12. I went back to episode 8 to rewatch the specific scenes. Here is what happened: 1. Penelope enters Marina's room, to find Marina packing, convinced that she is no longer pregnant. Marina says that she should have felt something from the pregnancy by now, suggesting that at this point, she's probably about four to five months along. 2. They can hear a horse/carriage clattering outside. Penelope says, "That is odd; we weren't expecting any callers today," and goes to the window to look down. Marina joins her. They look down. 3. Sir Philip steps out of his carriage. Penelope and Marina can clearly see his face and those of the footmen and the carriage driver. 4. When Marina sees his face, she makes a small sound. 5. Penelope says, "Marina, are you quite well?" 6. Marina backs away from the window. 7. The scene cuts to Daphne's boring life. 8. Lady B and Daphne run into Lady F. Their conversation is interrupted when the servants say that a Mr. Crane - not a Sir Crane - has arrived at the house. Daphne assumes this must be George. 9. Daphne, Lady F. and Lady F's maid return to the house. (Lady B is not in this scene, for whatever reason.) Lady F says: "Mr. Crane, how delightful to make your acquaintance. I had no idea a soldier such as yourself was coming to town. And, well, Miss Thompson has not received any correspondence from you in quite some time." Sir Philip: "Nor would I have expected her to, my lady." Lady F: "I beg your pardon?" Marina: "That man is not who you believe him to be, Lady Featherington." Philip starts explaining things; Marina flees the room. 10. Marina says that a) Philip found a half-written letter addressed to her, but, b) could only find out where Marina was because of Daphne's enquiries. 11. Marina then tries to convince us that George wasn't a complete jerk. 12. Cut to Eloise/the modiste and the boxing people. When we return to the Fs, Sir Philip wants to speak to Miss Thompson. 13. Scene, including two footmen, Sir Philip, Marina, Lady F, Penelope, and the other two F girls: Marina: Marry you. I do not understand. Philip: After my brother clearly took liberties with your [pause] virtue, I would merely be doing my duty. [Marina looks horrified.] Lady F: A respectable marriage! Miss Thompson! What a fine thing! Sir Philip inherited the Crane title. He has a perfectly adequate estate to support you and perhaps your distant cousins too -- Marina: I cannot. I do not know this man. I do not love this man. I cannot marry this man. Philip: George cared for you very much, Miss Thompson, and that will never change. But he would have wanted you to be looked after. He would have wanted you to be supported. Allow me to realize my late brother's wishes. Marina: I thank you for your offer, Sir Philip, but I believe you should now take your leave. Philip: Very well. I wish you all the best, Miss Thompson. [Philip leaves.] Cut to Daphne/Simon, a family scene with the Bs, and the boxing match. When we return to the Fs, we see them spending some of the boxing money on new clothes; Lady F says that Philippa has a dowry again. A couple minutes later, Marina realizes that she is still pregnant. Preparations continue for the Hastings ball. Marina confirms that she's still pregnant. She does not go with the Fs to the ball. The Fs return to find the servants and Bow Street Runners in their downstairs hall; Lady F asks about Miss Thompson, who appears quietly on the stairs, and learns that her husband is dead and the money is gone. Cut back to Simon/Daphne, Colin taking off, and Penelope and Eloise, before returning to Marina and Lady F. Marina: How did you do it? How did you endure 2 and 20 years of marriage without love? Lady F: You find things to love, my dear. Small things. Big things too, like your babies. And eventually they add up to be enough. You are strong, Miss Thompson. Perhaps even more so than me. You will do well. Marina rides off in a carriage with Sir Philip, without saying anything else. ----------------- That's exactly what happened, word for word. We can perhaps infer that Marina does recognize Sir Philip when he steps out of the carriage. But we don't know that - especially since there's at least three other reasons for her to look concerned and step back: 1. She recognizes Sir Philip's servants (again, they are visible from the window, and may have previously worked for George). They aren't with George. Bad sign. 2. She realizes that the man that just got out of the carriage has a strong resemblance to George - but isn't George. Bad sign. 3. She has a sudden bad feeling about this (which, given that the owner of the house that she's currently staying in is about to get murdered, and that she knows the Fs are having some financial difficulties, is a reasonable response.) Meanwhile, we have several indications that Marina and Sir Philip have never even met before: 1. Sir Philip's proposal, which is entirely about his brother, not Marina. 2. Sir Philip not once saying something along the lines like, "Well, yes, this is unexpected. But when we met back in X, I thought you were quite charming." 3. The servants not knowing which Sir or Mr. Crane this was. (That doesn't rule out a previous meeting, of course, but also suggests that Marina didn't enter the room and go, "Oh, Sir Philip!") 4. Marina telling Daphne - and us - that Sir Philip would not have found her if Daphne hadn't started to make enquiries. Sir Philip had George's letter, addressed to Marina - and yet had no idea how to find her. That more than strongly suggests that he had no idea who Marina was. "Marina" is not that common of a name. 5. Marina not writing Sir Philip to find out what happened to George (see the whole Jane Austen thing about unmarried women not writing to men, which would be especially true if the two of them had never met). 6. And the biggie - Marina flat out saying that she doesn't know Sir Philip, something Sir Philip doesn't contradict. And again - Jane Austen gave us plenty of examples of people never meeting family members of people they know well in at least three books (and arguably Northanger Abbey). So, yeah, based on what was said and not said, I think it's at least possible - even probable - that Marina and Philip had never met before episode 8.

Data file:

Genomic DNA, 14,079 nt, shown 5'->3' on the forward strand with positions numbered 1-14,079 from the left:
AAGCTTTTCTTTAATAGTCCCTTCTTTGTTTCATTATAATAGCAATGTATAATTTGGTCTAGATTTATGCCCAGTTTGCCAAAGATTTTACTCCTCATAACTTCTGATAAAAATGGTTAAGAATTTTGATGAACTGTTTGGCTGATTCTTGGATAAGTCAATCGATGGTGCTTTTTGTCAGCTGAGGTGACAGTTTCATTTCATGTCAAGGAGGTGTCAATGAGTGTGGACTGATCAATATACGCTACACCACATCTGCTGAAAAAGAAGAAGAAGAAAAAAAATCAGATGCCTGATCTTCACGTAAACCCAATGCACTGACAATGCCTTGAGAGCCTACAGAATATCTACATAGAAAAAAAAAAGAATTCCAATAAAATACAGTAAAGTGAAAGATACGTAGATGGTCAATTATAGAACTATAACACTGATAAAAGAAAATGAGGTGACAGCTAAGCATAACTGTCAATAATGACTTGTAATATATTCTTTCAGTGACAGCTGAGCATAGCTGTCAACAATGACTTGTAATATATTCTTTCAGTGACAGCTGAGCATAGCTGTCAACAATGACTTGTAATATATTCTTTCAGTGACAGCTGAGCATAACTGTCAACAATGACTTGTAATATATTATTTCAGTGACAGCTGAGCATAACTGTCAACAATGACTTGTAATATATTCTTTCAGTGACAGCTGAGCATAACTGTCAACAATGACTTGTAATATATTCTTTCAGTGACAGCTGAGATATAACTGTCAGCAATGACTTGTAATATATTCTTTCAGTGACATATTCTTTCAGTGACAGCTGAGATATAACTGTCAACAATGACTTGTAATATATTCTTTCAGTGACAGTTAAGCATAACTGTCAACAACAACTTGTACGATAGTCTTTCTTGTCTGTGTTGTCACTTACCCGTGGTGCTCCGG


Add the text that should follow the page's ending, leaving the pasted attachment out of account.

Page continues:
13. In Jane Austen's Sense and Sensibility, Elinor Dashwood, her mother, Mrs. Dashwood, and Mrs. Jennings all assume that Marianne is engaged to Willoughby because Marianne is writing letters to Willoughby. All three of them assume that Marianne knows full well that she should not be writing anything to Willoughby unless the two of them are engaged. In that same book, Elinor Dashwood never writes to Edward Ferrars, the man she eventually marries, because they are not engaged. He has, however, written to Lucy Steele - letters which Elinor takes as firm proof that Edward and Lucy are engaged. In Pride and Prejudice, when Mr. Darcy decides to write a letter to Elizabeth explaining just why Wickham sucks, he makes a point of not sending it through the post, but rather waiting until he can see Elizabeth in complete privacy, to ensure that no one sees that he is sending her a letter - and thus, ensuring that her reputation remains intact. Even Lydia, who is willing to run away with Wickham, so obviously not all that concerned about doing the right thing, never writes letters to any of the young officers she flirts with. Unmarried women did not correspond with unmarried men. Also, throughout most of Sense and Sensibility, numerous people who know Edward Ferrars fairly well - including Lucy Steele, the woman he's engaged to - have never met his brother. (That might have been deliberate on Edward's part, granted - once Lucy does meet Robert, she dumps Edward for Robert.) At the start of Emma, almost no one in the neighborhood has met Frank Churchill, the son of one of the local residents, or Jane Fairfax, the niece and granddaughter of two local residents. I bring that up because it wasn't clear to me that Marina could recognize Sir Philip on sight. It seemed more that she heard that one of the Cranes was there, got excited, looked down - and realized that wasn't George, but given the name and - I assume - a family resemblance - it had to be Sir Philip. That seemed to fit her later statements that she didn't know Sir Philip. So although I really can't give Bridgerton much credit for historical accuracy, this part - how hard it would have been for Marina to write Sir Philip (especially before she knew about George's death), and Marina not knowing Sir Philip, or at the very least, not knowing him well - seems to be straight from Jane Austen.
  14. Since this is a Netflix show, though, I don't think they can count on getting more than four seasons. And since they've made a point of making Eloise a fairly prominent character, I'm assuming they want to give her her HEA by the end of the show. Even with adding time jumps to the script, that doesn't give them that much time to marry off and widow Francesca - unless they have Francesca's first husband drop dead almost immediately after the wedding, and even then. My own guess is that since Eloise and Francesca are close in age in the books, Francesca will start appearing at some society events next season, the same way Eloise did this season - allowing Francesca to meet John next season, marry him/be widowed either in the third season or between seasons, and then have her story happening as Colin and Eloise get their HEAs in season 4. In fact, after the viewer reception of this season, that's exactly how I would plan on it, since Colin/Penelope and Eloise/Philip (assuming they stick with Eloise/Philip) are coming in with, I think, more baggage than the showrunners intended. And while I'm planning on it, since a Marina/Philip divorce doesn't really make much sense, given the historical context and the last episode of this season, I would go ahead and completely disappoint book readers by putting Eloise with someone else, to avoid the need to kill Marina off. On the other hand, if I had been writing this show, I would have made some massive changes to the Simon/Daphne story, so...chances of the showrunners doing this, probably kinda low.
  15. Speaking of Francesca, her book happens during Colin and Eloise's books - when she is already a widow. So if this show is planning on more or less following her book, they probably should have her at least engaged during the next season - which means actually having her on the show next season so viewers are aware that she's someone they should care about.